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Giving Good Meeting

Posted on July 30, 2003 and read 6,942 times

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When people say, “It’s all about what’s in your book,” they’re not lying. If you have a great book, you will get hired. But once you’re in the job, there is one variable that can either whisk you to prominence or leave you languishing in CouponLand.

That variable is presentation skills. As you move from junior to intermediate and beyond, being able to sell great work becomes every bit as important as being able to do great work.

I used to work with a guy who should have been the world’s greatest presenter. He was funny, confident and extroverted. And indeed, he would be in great form when meetings started. But things very quickly went downhill from there. If his ideas weren’t immediately and enthusiastically embraced by the client (and, really, how often does THAT happen?), this guy would be in trouble. He would stammer, his eyes would bulge, and his face would go pale and moist. Then, the stammering stopped. His mouth just opened and closed silently, like a Big Mouth Billy Bass with its audio chip removed. Someone else from the agency would have to jump in to rescue my colleague, leaving him thoroughly humiliated.

Stage fright wasn’t this guy’s problem. Actually, his problem was the exact opposite. He had so much faith in his natural confidence, he saw no need to prepare for his presentations. And, in the words of former UCLA basketball coach John Wooden, “Failure to prepare is preparing to fail.”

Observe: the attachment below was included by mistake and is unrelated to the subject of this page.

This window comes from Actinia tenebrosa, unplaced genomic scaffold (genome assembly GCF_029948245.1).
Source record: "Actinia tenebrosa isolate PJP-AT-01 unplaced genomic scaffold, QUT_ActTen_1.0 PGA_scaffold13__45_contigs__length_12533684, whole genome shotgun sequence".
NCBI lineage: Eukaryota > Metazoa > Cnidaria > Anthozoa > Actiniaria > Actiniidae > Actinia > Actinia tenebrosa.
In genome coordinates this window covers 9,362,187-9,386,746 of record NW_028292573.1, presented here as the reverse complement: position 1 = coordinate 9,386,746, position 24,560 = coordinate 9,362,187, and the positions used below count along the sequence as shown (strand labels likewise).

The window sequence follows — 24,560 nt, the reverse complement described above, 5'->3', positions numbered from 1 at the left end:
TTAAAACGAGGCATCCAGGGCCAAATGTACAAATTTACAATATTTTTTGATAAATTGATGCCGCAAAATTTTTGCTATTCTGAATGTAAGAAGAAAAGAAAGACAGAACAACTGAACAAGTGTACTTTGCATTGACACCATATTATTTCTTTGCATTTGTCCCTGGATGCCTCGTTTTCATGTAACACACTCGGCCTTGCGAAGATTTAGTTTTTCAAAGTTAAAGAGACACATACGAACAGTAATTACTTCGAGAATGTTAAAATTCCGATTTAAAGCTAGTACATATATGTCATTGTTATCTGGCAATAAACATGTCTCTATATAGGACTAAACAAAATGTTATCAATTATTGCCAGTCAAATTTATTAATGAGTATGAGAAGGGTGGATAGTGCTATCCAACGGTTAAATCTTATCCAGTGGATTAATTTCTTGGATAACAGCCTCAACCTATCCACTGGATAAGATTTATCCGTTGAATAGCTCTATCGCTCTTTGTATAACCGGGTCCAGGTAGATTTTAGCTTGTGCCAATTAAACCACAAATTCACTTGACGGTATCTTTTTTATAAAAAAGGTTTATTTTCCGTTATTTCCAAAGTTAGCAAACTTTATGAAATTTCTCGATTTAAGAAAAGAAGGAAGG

So let us now debunk the myth that great presentations are the province solely of people who are naturally funny. What these people offer is certainly agreeable, but it’s not what your clients have come to hear. If all you can do is clearly articulate how your ads will solve the client’s business problem, you will have your audience’s full attention and respect. And you will also have the sale.

So how do you prepare that clear articulation? Well, if it’s true that men are from Mars and women are from Venus, then it’s equally true that virtually all clients hail from Planet Earth, where gravity keeps their feet bound very firmly to the ground. And if we creatives wish to present successfully, we must briefly leave our home on Planet Whimsy, with its very pleasant atmosphere of nitrous oxide, helium and bong fumes.

We must be brave enough to meet clients on their own ground, to breathe their stale boardroom air, to speak their curious language. The rewards can be great. If you prepare your presentations in accordance with the way clients actually think, you will be amazed at how much easier it is to present with confidence and sell on the first round.

A few years ago, I heard that a certain client was disappointed with my presentations because they were on foamcore instead of PowerPoint, and would I please make sure that all concepts were put on PowerPoint in the future? Unbelievable, I grumbled as I struggled with the PowerPoint template. To me, it was a magisterial summation of everything that was wrong with clients, that the form of a presentation should attract more attention than its content.

But I was wrong. Using PowerPoint, I started succeeding with this client, and not just because my stuff was on slides. PowerPoint forced me to make my presentations more logical, more step-by-step and, thus, way more client-friendly. Working in PowerPoint suggests a certain approach or framework in presentations – that is, introducing and explaining work gradually with a series of bullet points. It just so happens that this approach meshes very nicely with the need that clients have for logical checkpoints.

Very few clients rely on gut instinct. Business school trains them to measure anything that can be measured (or “quantified,” as they like to say). This doesn’t mean that you should now start working in PowerPoint. Indeed, some clients might find it off-putting. But the fact remains that building a solid business case for your work will sell it much better than waving your hands around and talking in creative shorthand.